Chapter 21 – Waging Heavy Peace – Neal Young
So anyway, we are in Butano Canyon at Steve [Stephen
Stills] and Leo’s place, and the tragedy of Kent State had just happened. Time
Magazine had a picture a picture of the girl, Allison Krause, after the
National Guard had killed her and three other victims. We were looking at it
together. She was lying there on some pavement with another student kneeling
down looking at her, as I remember.
These people were our audience. That’s exactly who we
were playing for. It was our movement, our culture, our Woodstock generation.
We were all one. It was a personal thing, the bond we held between the
musicians and the people of the culture: hippies, students, flower children,
call them what you will. We were all together.
The weight of the picture cut us to the quick. We had
heard and seen the news on TV, but this picture was the first time we had to
stop and reflect. It was different from the Internet, before social networking
to say the least. So full of this feeling of disbelief and sadness. I picked up
my guitar and started playing some chords and immediately wrote “Ohio” four
dead in Ohio. The next day, we went into the studio in L.A. and cut the song.
Before a week had passed it was all over the radio. It was really fast for
those times; really fast. All the stations played “Ohio.” There was no
censoring by programmers. Programming services were not even around; DJs played
whatever they wanted on FM stations. We were underground on FM. There was no
pushback for criticizing the government. This was America. Freedom of speech
was taken very seriously in our era. We were speaking for our generation. We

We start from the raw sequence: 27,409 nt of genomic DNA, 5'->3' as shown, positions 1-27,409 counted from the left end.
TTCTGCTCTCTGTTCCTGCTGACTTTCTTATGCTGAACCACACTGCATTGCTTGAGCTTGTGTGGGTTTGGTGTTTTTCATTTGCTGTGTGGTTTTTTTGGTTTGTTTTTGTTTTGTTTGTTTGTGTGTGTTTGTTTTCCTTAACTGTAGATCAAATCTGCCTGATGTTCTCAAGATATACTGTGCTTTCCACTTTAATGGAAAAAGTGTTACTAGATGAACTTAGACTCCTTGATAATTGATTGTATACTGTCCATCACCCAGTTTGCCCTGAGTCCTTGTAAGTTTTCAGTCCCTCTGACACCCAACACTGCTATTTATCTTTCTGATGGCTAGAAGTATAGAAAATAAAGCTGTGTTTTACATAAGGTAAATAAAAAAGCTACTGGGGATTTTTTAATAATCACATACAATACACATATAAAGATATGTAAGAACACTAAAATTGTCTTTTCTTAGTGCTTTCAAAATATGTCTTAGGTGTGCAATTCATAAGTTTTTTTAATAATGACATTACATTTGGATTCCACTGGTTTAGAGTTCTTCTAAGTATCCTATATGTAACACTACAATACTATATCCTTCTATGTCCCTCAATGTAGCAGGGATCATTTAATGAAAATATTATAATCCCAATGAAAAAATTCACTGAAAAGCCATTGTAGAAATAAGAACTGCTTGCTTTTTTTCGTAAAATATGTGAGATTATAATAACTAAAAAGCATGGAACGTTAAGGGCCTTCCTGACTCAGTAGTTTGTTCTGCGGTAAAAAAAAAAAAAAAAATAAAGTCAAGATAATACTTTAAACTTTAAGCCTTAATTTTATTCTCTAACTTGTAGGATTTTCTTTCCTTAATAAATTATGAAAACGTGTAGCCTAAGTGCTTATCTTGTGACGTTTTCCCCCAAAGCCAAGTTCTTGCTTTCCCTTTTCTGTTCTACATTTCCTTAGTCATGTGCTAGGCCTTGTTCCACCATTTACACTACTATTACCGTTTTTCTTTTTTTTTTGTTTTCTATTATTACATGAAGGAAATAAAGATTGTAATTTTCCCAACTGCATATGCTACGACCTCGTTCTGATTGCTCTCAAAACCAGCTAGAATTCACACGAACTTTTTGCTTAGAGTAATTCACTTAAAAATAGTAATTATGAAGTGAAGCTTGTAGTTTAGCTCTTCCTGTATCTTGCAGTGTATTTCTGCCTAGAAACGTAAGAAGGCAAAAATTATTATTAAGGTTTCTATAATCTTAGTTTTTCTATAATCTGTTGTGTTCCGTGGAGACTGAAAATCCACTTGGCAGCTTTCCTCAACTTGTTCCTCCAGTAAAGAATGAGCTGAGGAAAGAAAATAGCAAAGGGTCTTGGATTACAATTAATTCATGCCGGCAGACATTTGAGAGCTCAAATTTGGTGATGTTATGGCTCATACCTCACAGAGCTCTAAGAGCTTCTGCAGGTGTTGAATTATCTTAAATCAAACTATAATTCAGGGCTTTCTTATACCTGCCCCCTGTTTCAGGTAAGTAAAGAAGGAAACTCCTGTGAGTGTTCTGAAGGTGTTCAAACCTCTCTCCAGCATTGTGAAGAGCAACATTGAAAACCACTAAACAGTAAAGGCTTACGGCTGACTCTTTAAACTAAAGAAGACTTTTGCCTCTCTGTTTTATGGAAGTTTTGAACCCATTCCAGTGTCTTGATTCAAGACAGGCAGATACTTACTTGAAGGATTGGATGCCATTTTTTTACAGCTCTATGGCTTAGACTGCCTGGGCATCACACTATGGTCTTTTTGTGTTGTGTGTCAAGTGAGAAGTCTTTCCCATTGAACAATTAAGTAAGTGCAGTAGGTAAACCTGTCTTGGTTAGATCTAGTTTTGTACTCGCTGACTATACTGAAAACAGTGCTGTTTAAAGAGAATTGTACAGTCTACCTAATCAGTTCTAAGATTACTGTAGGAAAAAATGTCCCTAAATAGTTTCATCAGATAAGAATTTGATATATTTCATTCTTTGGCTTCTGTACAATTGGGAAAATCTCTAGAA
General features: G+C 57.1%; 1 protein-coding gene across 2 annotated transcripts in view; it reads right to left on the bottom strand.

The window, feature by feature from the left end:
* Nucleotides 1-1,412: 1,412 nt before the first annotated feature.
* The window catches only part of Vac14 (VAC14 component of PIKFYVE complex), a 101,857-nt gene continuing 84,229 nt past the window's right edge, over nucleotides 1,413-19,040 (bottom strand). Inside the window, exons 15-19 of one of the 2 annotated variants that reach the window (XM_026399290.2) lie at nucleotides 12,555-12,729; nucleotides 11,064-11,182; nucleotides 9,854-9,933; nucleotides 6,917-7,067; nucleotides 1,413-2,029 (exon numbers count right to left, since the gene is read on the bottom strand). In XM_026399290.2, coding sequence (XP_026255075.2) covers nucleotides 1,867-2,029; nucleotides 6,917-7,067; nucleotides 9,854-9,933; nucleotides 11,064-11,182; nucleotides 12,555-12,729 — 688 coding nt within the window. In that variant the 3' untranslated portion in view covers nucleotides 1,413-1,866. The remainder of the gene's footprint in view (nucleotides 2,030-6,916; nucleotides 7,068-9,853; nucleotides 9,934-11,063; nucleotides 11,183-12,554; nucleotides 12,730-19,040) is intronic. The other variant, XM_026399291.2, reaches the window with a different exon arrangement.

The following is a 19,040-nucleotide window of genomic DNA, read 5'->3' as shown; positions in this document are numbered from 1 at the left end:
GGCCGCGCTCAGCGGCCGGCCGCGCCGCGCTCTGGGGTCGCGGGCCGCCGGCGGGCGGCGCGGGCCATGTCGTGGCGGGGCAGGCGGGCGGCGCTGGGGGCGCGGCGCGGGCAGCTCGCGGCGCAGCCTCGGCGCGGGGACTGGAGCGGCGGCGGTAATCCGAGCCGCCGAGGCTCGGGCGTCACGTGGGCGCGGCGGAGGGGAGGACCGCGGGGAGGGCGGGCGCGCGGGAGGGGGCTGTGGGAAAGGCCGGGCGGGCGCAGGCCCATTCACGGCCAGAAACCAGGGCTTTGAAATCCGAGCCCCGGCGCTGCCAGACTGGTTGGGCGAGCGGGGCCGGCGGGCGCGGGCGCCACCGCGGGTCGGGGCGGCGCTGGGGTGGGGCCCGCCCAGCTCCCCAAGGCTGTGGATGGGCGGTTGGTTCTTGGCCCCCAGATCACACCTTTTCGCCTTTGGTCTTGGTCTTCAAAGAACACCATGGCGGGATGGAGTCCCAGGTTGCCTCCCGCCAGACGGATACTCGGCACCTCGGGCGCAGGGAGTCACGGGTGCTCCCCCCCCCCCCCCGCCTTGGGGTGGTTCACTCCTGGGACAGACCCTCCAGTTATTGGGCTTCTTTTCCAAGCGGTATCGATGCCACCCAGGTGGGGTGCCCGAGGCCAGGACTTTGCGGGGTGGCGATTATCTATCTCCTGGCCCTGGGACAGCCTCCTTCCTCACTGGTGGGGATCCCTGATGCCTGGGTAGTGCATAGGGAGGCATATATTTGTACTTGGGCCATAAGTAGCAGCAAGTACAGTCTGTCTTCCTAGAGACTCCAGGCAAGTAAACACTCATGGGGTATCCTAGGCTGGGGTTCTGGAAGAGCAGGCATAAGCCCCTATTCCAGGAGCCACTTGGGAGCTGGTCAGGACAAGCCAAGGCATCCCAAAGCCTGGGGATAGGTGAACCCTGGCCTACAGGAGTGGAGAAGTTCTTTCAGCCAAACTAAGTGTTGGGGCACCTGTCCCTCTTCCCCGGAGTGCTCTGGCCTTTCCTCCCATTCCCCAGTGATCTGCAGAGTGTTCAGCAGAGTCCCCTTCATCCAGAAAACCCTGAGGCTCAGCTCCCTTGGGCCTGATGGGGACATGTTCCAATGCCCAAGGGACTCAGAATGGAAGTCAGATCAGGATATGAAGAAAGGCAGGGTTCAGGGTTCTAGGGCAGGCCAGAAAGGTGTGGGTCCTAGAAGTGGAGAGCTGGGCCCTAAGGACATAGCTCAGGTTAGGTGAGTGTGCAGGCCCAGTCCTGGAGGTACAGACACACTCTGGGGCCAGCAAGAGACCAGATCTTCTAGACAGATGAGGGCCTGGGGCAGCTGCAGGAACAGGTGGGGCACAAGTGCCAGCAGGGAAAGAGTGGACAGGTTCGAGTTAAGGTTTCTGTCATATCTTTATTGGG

were speaking for ourselves. It rang true. The U.S. government has still not
apologized to the families of the fallen four of Ohio.
Chapter 33 – Waging Heavy Peace –Neil Young
Cam Wilson, Allen Stiles - White Album Revisited with a Little Help From Their Friends
Friday, November 23, 2018
|Cam Wilson, Allen Stiles, November 22 2018|
Yesterday, November 22, my Rosemary and I attended the one-of
(alas!) presentation of The Beatles –White Album – Revisited
at the St. James
Community Centre on West 10th
What follows will be a long winded semi-review (semi because
I am an obsolete, redundant and retired photographer and not a music critic)
that will bore many.
|Cam Wilson's music stand|
When my Yorkshire-born friend Andrew Taylor sometime at the
end of 1962 ( we were both in Mexico City) played me Love Me Do (he was all excited) I was not. The song did not affect
me one way or another. I was listening to 50s and 60s West Coast
Jazz and the remarkable at the time release of Stan Getz & Charlie Byrd’s Jazz
Samba. During those early moments of my darkroom endeavours in the middle of the night at Mexico City College, I listened to Stan
Getz with Eddie Sauter in the marvellously dissonant Focus, or Gerry Mulligan and Miles Davis.
While in the Argentine Navy as conscript in 1965, 1966 I
worked translating sensitive documents for the US Senior Naval Advisor. Because
I was a hopeless typist (dyslexia) I had an Argentine/Irish secretary who was
crazy about the Beatles. I disagreed and told her I opted for Andre Previn’s
jazz piano or Astor Piazzolla.
|November 1998 - Photograph Alex Waterhouse-Hayward|
But I did succumb. It happened when a lovely girlfriend, Suzy,